THERE is no official notice yet from President Rodrigo Duterte on the termination of peace negotiations with the communist rebels, Malacanang said on Wednesday.
In a press conference, Palace spokesman Ernesto Abella said the President’s statement to end peace talks was just his directive for now.
“Officially there’s none,” Abella said when asked about Duterte’s final instruction to send a formal letter of termination of peace talks to the communist rebels.
“However, you could say that at this particular stage, those are his directives. Unless otherwise,” he added. “Up to this point, we go by what the President has said.”
Duterte, in a press conference on Monday after his second State of the Nation (SONA), categorically declared that there would no longer be any peace talks with the communist rebels.
He said that the communist rebels would be the government troops’ next target as soon as the armed conflict in Marawi City has ended.
“No more talks,” the President has said. “If they want war, just wait until Marawi. We can better deal with you (then).”
Chief government negotiator Silvestre Bello 3rd, in a chance interview in Malacañang on Monday, said they were just waiting for the formal order of the President which would become the basis of the panel’s next step.
He said the government peace panel would send a written termination notice to the communists once the President has issued his final directive.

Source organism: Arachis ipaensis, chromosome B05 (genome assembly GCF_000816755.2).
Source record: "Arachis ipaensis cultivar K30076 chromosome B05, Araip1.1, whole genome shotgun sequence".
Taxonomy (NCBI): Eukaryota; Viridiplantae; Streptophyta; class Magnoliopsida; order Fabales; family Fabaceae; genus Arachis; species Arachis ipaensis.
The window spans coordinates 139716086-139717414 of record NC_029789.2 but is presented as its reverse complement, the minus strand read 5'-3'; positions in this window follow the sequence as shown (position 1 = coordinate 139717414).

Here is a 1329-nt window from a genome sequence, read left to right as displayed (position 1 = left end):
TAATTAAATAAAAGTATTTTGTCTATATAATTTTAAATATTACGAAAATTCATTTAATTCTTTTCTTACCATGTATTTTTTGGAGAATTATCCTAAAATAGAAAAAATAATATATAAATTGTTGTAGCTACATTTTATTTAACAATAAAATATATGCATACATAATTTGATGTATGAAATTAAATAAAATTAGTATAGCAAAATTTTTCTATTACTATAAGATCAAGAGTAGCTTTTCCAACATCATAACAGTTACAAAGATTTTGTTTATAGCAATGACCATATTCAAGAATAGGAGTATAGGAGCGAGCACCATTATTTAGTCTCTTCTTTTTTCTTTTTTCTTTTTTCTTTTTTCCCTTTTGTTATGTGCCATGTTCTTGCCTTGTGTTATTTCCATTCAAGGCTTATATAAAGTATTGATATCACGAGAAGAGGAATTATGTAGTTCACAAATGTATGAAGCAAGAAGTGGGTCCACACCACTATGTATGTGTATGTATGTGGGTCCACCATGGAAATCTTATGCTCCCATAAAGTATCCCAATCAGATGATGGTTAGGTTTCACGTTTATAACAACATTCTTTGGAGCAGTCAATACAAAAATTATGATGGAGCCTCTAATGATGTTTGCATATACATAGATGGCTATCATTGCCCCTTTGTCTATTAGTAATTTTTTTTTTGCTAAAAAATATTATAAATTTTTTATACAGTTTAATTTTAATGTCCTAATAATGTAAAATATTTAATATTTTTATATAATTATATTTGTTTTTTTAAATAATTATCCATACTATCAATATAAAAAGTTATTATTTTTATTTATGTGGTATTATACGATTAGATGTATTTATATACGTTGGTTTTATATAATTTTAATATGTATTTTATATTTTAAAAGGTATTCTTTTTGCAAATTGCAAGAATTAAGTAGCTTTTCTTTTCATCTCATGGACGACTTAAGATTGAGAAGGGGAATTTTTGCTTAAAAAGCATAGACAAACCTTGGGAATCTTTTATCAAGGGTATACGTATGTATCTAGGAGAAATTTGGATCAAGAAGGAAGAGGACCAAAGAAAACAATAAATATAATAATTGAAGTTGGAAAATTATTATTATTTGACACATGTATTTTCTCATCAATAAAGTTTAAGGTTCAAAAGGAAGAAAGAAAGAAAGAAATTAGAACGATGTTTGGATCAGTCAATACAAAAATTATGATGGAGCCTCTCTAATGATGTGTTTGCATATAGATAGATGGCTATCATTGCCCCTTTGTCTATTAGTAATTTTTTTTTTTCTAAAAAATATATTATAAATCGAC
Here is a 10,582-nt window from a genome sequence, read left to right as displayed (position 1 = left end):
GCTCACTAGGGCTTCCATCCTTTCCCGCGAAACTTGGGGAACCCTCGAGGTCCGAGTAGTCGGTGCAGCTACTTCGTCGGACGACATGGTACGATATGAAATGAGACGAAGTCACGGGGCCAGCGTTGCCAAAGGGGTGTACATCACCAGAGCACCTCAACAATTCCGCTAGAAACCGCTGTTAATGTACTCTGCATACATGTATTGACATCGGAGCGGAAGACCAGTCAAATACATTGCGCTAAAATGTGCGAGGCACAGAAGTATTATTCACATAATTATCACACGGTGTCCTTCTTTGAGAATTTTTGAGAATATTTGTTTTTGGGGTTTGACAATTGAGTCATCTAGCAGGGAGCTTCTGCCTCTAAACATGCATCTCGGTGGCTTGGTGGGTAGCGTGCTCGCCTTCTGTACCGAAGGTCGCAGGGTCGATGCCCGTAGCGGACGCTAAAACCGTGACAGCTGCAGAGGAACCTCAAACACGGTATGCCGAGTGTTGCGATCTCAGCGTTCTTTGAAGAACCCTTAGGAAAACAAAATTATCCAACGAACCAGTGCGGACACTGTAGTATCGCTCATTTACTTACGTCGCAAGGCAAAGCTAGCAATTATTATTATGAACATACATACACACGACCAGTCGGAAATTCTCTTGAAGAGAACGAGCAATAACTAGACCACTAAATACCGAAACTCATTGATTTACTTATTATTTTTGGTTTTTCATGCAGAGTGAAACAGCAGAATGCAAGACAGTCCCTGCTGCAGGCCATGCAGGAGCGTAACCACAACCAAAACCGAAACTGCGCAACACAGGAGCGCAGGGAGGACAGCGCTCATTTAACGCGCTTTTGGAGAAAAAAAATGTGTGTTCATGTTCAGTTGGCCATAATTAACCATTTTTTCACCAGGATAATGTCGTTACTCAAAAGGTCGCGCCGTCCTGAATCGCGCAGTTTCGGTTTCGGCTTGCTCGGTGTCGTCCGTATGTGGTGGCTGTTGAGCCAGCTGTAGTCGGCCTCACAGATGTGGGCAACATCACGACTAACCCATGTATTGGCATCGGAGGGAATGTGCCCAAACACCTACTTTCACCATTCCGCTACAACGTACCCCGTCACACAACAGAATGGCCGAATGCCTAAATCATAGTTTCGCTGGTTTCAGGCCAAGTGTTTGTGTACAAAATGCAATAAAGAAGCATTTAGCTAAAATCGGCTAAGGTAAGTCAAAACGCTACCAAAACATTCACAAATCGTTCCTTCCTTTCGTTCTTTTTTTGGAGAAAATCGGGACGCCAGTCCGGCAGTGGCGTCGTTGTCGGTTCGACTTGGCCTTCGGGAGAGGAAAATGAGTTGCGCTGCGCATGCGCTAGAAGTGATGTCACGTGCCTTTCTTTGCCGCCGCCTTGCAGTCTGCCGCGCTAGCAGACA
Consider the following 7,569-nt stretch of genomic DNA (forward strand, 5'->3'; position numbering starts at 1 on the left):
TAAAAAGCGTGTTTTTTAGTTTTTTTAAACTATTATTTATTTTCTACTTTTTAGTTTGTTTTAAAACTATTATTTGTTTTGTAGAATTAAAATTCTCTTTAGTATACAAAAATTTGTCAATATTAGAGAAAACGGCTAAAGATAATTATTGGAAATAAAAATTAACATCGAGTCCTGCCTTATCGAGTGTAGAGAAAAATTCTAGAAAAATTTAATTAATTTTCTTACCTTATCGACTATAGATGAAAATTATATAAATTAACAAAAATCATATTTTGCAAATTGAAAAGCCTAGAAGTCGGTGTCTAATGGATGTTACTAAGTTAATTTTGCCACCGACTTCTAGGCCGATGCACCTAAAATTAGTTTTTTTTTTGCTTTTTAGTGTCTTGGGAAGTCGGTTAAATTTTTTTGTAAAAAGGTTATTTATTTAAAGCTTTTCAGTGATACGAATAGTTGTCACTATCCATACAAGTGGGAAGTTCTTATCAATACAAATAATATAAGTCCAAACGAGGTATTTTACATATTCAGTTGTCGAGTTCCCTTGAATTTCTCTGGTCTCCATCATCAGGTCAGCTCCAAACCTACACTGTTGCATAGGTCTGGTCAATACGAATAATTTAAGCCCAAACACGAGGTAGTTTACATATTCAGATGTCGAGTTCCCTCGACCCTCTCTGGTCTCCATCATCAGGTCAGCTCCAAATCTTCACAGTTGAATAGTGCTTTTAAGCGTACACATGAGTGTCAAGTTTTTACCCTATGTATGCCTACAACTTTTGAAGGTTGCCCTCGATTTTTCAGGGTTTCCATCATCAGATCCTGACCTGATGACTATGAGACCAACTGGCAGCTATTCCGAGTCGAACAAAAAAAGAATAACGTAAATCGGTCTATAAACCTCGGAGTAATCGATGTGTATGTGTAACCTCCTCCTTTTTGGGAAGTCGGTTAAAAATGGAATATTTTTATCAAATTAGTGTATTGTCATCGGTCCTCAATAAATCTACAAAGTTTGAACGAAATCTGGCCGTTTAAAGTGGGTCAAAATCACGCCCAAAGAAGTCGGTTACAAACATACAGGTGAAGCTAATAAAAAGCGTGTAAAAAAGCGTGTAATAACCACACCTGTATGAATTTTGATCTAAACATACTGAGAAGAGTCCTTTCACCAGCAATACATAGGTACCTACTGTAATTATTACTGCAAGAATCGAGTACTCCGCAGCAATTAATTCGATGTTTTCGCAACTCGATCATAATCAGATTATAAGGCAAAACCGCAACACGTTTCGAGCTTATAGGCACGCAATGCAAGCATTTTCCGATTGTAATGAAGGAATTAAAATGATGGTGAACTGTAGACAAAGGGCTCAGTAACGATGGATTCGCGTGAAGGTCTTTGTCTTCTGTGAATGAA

“We are waiting for the final instruction (from Duterte). To terminate the talks, we have to write them to inform them that we’re terminating,” Bello told reporters.
“It will take effect 30 days after the receipt of the letter, if they receive the notice of termination. Assuming that we send it… If he said we send a formal termination, then we would do that,” he added.
Bello also denied claims that the President’s statement to terminate peace talks was just a “bluff.”
“Hindi, totoo iyon. Sabi niya ayaw na niya [Nope, he means it. He said he no longer wants to talk],” he said.
Peace negotiations between the government and the communists’ political wing National Democratic Front (NDF) had been suspended following the continuous offensives by rebel forces against the security troops in the countryside.
Both parties were supposedly scheduled to resume dialogue last May 27 in Noordwijk, the Netherlands.
Presidential Adviser on Peace Process Jesus Dureza had said that the government would only continue talking with the communist rebels if its armed wing New People’s Army would stop from staging attacks.
Meanwhile, Abella downplayed the statement of Communist Party of the Philippines (CPP), saying “the US-Duterte regime is bound to face the Filipino and Moro people’s all-out resistance and it’s risking a fate worse than the detested US-Marcos dictatorship.”
“I think they have it distorted perception of what the President is doing. Basically, the President has been very open. He has actually engaged them. But from where the President is coming from, he has actually bent over backwards in trying to accommodate them,” Abella said.
“As his reactions lately, apparently, he doesn’t perceive that there is a commensurate response. So I don’t know about being worse or what, but the fact is, the President has been quite open and has actually engaged that party. Those parties with openness,” he added.